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Do creditor rights increase employment risk? evidence from debt covenants


  • Antonio Falato
  • J. Nellie Liang


This paper studies whether financial contracts exacerbate or mitigate agency conflicts among stakeholders. We consider a specific contractual provision, debt covenants, and examine how, by allocating control rights between shareholders and debtholders, debt covenants affect the employment relationship. We analyze the role of covenants in both public (bonds) and private (loans) debt contracts. For public debt covenants, we estimate dynamic employment equations and find a significant negative effect of leverage on employment only for firms with relatively high covenant protection. For private debt covenants, we use a regression discontinuity design and document sizable job cuts following a covenant violation. Overall, these findings suggest that creditor rights increase employment risk. As such, they complement the recent literature on financial covenants by showing that covenants affect a broader set of operating decisions than previously recognized. Moreover, the results contribute to our understanding of the consequences of the allocation of control rights within the firm by identifying a specific risk-shifting channel from debtholders to employees.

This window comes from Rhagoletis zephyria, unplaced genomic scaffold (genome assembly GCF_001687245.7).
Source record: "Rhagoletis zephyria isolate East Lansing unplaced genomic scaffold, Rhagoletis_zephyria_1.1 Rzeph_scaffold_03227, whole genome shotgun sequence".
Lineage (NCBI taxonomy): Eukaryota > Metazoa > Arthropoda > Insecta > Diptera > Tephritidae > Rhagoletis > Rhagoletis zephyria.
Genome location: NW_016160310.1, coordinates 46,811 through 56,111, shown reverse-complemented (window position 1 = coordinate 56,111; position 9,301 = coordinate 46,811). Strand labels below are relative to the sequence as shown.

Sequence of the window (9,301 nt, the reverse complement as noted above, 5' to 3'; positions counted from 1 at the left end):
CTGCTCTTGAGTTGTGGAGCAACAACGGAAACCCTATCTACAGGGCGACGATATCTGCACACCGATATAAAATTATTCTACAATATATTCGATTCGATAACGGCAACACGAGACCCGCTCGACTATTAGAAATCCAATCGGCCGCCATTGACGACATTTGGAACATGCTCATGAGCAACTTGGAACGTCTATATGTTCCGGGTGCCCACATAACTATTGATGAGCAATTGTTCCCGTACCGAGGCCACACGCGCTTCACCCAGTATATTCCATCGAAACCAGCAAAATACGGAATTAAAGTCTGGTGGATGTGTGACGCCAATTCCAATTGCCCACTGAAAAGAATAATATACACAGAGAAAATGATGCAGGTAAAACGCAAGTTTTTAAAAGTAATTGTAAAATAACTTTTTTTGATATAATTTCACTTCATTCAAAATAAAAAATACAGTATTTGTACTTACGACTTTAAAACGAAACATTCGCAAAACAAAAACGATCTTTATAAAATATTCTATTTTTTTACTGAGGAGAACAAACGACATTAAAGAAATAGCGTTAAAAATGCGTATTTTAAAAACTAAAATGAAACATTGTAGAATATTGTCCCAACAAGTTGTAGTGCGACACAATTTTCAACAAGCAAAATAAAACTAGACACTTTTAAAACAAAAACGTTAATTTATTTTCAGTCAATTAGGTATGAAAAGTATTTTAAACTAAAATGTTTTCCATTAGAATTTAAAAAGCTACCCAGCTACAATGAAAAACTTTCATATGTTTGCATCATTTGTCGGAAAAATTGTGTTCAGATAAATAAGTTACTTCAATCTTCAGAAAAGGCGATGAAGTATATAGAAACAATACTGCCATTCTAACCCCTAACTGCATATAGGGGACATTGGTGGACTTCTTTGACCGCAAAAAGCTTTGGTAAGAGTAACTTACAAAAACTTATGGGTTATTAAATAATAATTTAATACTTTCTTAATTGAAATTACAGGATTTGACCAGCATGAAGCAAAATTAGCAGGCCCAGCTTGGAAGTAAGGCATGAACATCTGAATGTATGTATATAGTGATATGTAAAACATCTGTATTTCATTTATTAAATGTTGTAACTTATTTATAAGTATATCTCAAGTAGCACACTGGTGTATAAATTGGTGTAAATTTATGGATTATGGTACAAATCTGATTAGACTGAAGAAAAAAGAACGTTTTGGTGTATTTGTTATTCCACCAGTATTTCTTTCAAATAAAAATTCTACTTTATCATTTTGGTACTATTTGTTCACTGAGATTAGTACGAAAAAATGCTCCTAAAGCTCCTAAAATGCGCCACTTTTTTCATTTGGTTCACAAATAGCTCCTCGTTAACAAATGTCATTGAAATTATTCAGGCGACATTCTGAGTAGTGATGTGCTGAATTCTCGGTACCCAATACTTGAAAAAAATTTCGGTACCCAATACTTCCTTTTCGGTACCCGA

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  • Antonio Falato & J. Nellie Liang, 2012. "Do creditor rights increase employment risk? evidence from debt covenants," Finance and Economics Discussion Series 2012-42, Board of Governors of the Federal Reserve System (U.S.).
  • Handle: RePEc:fip:fedgfe:2012-42

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    Cited by:

    1. Daniel Covitz & Nellie Liang & Tobias Adrian, 2015. "Financial Stability Monitoring," Annual Review of Financial Economics, Annual Reviews, vol. 7(1), pages 357-395, December.

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